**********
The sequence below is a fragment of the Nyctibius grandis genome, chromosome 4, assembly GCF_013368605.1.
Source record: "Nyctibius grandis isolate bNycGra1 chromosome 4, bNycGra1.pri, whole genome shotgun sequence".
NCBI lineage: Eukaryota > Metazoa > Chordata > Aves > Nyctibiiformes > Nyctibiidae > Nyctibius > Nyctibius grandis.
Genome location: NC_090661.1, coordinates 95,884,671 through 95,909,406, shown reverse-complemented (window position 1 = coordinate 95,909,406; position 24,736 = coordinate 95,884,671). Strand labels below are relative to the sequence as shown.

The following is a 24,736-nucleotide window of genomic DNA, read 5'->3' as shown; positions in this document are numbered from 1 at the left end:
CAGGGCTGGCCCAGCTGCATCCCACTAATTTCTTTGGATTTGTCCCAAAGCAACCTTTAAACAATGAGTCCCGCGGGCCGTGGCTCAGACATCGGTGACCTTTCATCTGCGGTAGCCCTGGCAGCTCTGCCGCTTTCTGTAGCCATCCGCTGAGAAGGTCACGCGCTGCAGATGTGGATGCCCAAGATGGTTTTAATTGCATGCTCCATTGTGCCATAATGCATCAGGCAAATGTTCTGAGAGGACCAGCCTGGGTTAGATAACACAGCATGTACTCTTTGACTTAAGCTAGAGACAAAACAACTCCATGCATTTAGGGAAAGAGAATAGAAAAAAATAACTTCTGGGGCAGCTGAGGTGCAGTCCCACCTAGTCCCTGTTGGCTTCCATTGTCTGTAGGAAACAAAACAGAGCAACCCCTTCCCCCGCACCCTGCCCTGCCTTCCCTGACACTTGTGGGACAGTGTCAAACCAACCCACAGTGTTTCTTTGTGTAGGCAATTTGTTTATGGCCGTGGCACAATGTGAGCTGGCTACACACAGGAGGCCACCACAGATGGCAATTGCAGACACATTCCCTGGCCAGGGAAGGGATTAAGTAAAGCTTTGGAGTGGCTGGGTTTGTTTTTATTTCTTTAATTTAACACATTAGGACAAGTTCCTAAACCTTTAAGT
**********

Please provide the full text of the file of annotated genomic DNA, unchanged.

The sequence below is a fragment of the Nyctibius grandis genome, chromosome 4, assembly GCF_013368605.1.
Source record: "Nyctibius grandis isolate bNycGra1 chromosome 4, bNycGra1.pri, whole genome shotgun sequence".
NCBI lineage: Eukaryota > Metazoa > Chordata > Aves > Nyctibiiformes > Nyctibiidae > Nyctibius > Nyctibius grandis.
Genome location: NC_090661.1, coordinates 95,884,671 through 95,909,406, shown reverse-complemented (window position 1 = coordinate 95,909,406; position 24,736 = coordinate 95,884,671). Strand labels below are relative to the sequence as shown.

The following is a 24,736-nucleotide window of genomic DNA, read 5'->3' as shown; positions in this document are numbered from 1 at the left end:
CAGGGCTGGCCCAGCTGCATCCCACTAATTTCTTTGGATTTGTCCCAAAGCAACCTTTAAACAATGAGTCCCGCGGGCCGTGGCTCAGACATCGGTGACCTTTCATCTGCGGTAGCCCTGGCAGCTCTGCCGCTTTCTGTAGCCATCCGCTGAGAAGGTCACGCGCTGCAGATGTGGATGCCCAAGATGGTTTTAATTGCATGCTCCATTGTGCCATAATGCATCAGGCAAATGTTCTGAGAGGACCAGCCTGGGTTAGATAACACAGCATGTACTCTTTGACTTAAGCTAGAGACAAAACAACTCCATGCATTTAGGGAAAGAGAATAGAAAAAAATAACTTCTGGGGCAGCTGAGGTGCAGTCCCACCTAGTCCCTGTTGGCTTCCATTGTCTGTAGGAAACAAAACAGAGCAACCCCTTCCCCCGCACCCTGCCCTGCCTTCCCTGACACTTGTGGGACAGTGTCAAACCAACCCACAGTGTTTCTTTGTGTAGGCAATTTGTTTATGGCCGTGGCACAATGTGAGCTGGCTACACACAGGAGGCCACCACAGATGGCAATTGCAGACACATTCCCTGGCCAGGGAAGGGATTAAGTAAAGCTTTGGAGTGGCTGGGTTTGTTTTTATTTCTTTAATTTAACACATTAGGACAAGTTCCTAAACCTTTAAGT